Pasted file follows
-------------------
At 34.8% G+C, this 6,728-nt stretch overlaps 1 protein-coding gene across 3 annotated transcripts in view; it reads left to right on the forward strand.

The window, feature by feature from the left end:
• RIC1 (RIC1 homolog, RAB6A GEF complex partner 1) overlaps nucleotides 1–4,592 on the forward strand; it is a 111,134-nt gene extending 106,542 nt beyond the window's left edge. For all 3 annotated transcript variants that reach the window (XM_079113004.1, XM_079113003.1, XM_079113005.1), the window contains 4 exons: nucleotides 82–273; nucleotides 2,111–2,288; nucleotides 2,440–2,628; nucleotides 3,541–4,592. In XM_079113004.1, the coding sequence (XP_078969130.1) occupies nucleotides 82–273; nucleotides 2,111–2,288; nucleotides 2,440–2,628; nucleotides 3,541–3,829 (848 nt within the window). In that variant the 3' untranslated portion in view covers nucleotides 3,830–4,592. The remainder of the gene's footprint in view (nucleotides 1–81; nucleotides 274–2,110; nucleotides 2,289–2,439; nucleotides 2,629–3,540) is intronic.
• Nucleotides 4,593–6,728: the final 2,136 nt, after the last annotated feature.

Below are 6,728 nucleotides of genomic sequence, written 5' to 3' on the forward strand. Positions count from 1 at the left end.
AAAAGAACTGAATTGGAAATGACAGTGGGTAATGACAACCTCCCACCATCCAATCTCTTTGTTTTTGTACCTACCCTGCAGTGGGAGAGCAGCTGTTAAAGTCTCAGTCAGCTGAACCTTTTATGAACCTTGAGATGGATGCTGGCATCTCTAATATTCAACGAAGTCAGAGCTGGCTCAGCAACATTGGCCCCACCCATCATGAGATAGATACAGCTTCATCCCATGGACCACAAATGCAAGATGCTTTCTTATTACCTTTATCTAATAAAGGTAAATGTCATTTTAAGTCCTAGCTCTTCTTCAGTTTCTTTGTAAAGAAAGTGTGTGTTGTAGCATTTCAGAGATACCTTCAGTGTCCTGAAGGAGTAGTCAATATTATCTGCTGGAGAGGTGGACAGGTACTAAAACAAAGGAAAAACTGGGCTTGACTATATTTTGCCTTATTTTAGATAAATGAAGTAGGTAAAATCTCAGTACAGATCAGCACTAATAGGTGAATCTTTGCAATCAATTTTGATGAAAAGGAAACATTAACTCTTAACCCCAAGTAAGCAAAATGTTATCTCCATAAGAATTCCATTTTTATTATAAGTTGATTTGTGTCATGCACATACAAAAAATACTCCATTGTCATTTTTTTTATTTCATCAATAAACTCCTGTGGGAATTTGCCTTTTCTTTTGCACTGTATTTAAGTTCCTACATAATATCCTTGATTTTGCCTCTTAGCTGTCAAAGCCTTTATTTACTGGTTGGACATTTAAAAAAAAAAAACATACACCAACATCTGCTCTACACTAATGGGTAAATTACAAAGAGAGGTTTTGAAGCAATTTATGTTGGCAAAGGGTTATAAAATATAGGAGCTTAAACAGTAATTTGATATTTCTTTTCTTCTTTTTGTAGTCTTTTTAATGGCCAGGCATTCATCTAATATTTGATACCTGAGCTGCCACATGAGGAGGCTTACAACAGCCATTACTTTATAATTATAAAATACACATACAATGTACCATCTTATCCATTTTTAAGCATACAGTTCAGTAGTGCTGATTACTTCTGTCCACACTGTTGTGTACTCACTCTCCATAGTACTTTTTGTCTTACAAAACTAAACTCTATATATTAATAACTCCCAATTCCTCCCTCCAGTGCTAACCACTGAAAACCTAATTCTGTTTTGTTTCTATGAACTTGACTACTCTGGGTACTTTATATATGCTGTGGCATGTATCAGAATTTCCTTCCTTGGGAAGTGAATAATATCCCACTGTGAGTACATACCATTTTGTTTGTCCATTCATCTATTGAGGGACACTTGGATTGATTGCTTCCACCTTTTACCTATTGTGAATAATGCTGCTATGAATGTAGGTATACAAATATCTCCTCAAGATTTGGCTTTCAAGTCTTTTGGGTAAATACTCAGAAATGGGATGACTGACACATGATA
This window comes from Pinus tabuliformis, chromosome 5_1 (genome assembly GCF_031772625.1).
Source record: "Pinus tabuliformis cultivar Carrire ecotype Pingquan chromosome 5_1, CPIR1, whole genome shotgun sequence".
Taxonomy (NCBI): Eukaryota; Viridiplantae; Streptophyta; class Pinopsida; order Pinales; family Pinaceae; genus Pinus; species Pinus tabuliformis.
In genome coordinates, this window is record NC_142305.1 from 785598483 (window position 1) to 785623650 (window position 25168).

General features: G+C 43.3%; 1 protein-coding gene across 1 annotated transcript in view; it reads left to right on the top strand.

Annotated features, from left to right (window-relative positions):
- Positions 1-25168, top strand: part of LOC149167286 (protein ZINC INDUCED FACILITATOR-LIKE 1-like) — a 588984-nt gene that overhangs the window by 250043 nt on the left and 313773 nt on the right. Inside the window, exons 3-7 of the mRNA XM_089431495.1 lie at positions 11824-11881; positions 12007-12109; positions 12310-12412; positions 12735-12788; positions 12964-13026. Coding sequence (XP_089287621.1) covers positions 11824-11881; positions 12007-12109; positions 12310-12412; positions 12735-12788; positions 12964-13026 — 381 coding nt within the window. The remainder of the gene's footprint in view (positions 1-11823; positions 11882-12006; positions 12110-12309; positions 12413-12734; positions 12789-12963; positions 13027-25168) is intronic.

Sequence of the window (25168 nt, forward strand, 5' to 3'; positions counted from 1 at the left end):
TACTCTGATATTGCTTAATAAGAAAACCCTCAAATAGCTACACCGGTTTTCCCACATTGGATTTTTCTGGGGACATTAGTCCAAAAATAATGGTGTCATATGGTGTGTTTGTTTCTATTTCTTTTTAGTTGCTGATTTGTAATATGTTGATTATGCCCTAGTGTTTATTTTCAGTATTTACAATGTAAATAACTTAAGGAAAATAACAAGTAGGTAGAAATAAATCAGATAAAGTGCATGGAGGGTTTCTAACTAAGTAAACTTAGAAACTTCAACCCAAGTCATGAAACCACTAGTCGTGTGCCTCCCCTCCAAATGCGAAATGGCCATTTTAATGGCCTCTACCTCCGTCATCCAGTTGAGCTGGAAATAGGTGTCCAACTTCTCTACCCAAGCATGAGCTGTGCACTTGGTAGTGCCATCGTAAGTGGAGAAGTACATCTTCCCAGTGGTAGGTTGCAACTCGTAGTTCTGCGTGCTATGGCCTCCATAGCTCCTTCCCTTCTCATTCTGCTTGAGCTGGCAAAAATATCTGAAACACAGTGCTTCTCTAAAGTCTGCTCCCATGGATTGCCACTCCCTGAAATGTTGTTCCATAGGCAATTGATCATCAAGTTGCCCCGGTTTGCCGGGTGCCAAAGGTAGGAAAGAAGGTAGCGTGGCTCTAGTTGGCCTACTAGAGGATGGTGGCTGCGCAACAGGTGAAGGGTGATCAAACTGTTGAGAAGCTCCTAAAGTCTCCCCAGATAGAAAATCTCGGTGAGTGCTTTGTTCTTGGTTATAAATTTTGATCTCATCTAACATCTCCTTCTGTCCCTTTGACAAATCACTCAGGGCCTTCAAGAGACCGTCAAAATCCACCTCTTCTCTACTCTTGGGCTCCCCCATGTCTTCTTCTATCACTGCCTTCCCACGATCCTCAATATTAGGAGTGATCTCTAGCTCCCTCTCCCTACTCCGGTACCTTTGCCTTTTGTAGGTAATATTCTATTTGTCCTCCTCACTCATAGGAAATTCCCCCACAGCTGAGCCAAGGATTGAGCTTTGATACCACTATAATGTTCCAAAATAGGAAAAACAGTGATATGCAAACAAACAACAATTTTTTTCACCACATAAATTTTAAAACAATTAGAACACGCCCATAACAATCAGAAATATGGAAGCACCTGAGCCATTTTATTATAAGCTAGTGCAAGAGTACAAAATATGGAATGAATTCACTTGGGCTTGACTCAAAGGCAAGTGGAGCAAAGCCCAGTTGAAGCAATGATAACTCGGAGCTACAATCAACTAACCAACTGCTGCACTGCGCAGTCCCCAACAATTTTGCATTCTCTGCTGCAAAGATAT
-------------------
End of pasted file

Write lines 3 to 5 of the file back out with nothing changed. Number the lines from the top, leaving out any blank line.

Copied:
• RIC1 (RIC1 homolog, RAB6A GEF complex partner 1) overlaps nucleotides 1–4,592 on the forward strand; it is a 111,134-nt gene extending 106,542 nt beyond the window's left edge. For all 3 annotated transcript variants that reach the window (XM_079113004.1, XM_079113003.1, XM_079113005.1), the window contains 4 exons: nucleotides 82–273; nucleotides 2,111–2,288; nucleotides 2,440–2,628; nucleotides 3,541–4,592. In XM_079113004.1, the coding sequence (XP_078969130.1) occupies nucleotides 82–273; nucleotides 2,111–2,288; nucleotides 2,440–2,628; nucleotides 3,541–3,829 (848 nt within the window). In that variant the 3' untranslated portion in view covers nucleotides 3,830–4,592. The remainder of the gene's footprint in view (nucleotides 1–81; nucleotides 274–2,110; nucleotides 2,289–2,439; nucleotides 2,629–3,540) is intronic.
• Nucleotides 4,593–6,728: the final 2,136 nt, after the last annotated feature.

Below are 6,728 nucleotides of genomic sequence, written 5' to 3' on the forward strand. Positions count from 1 at the left end.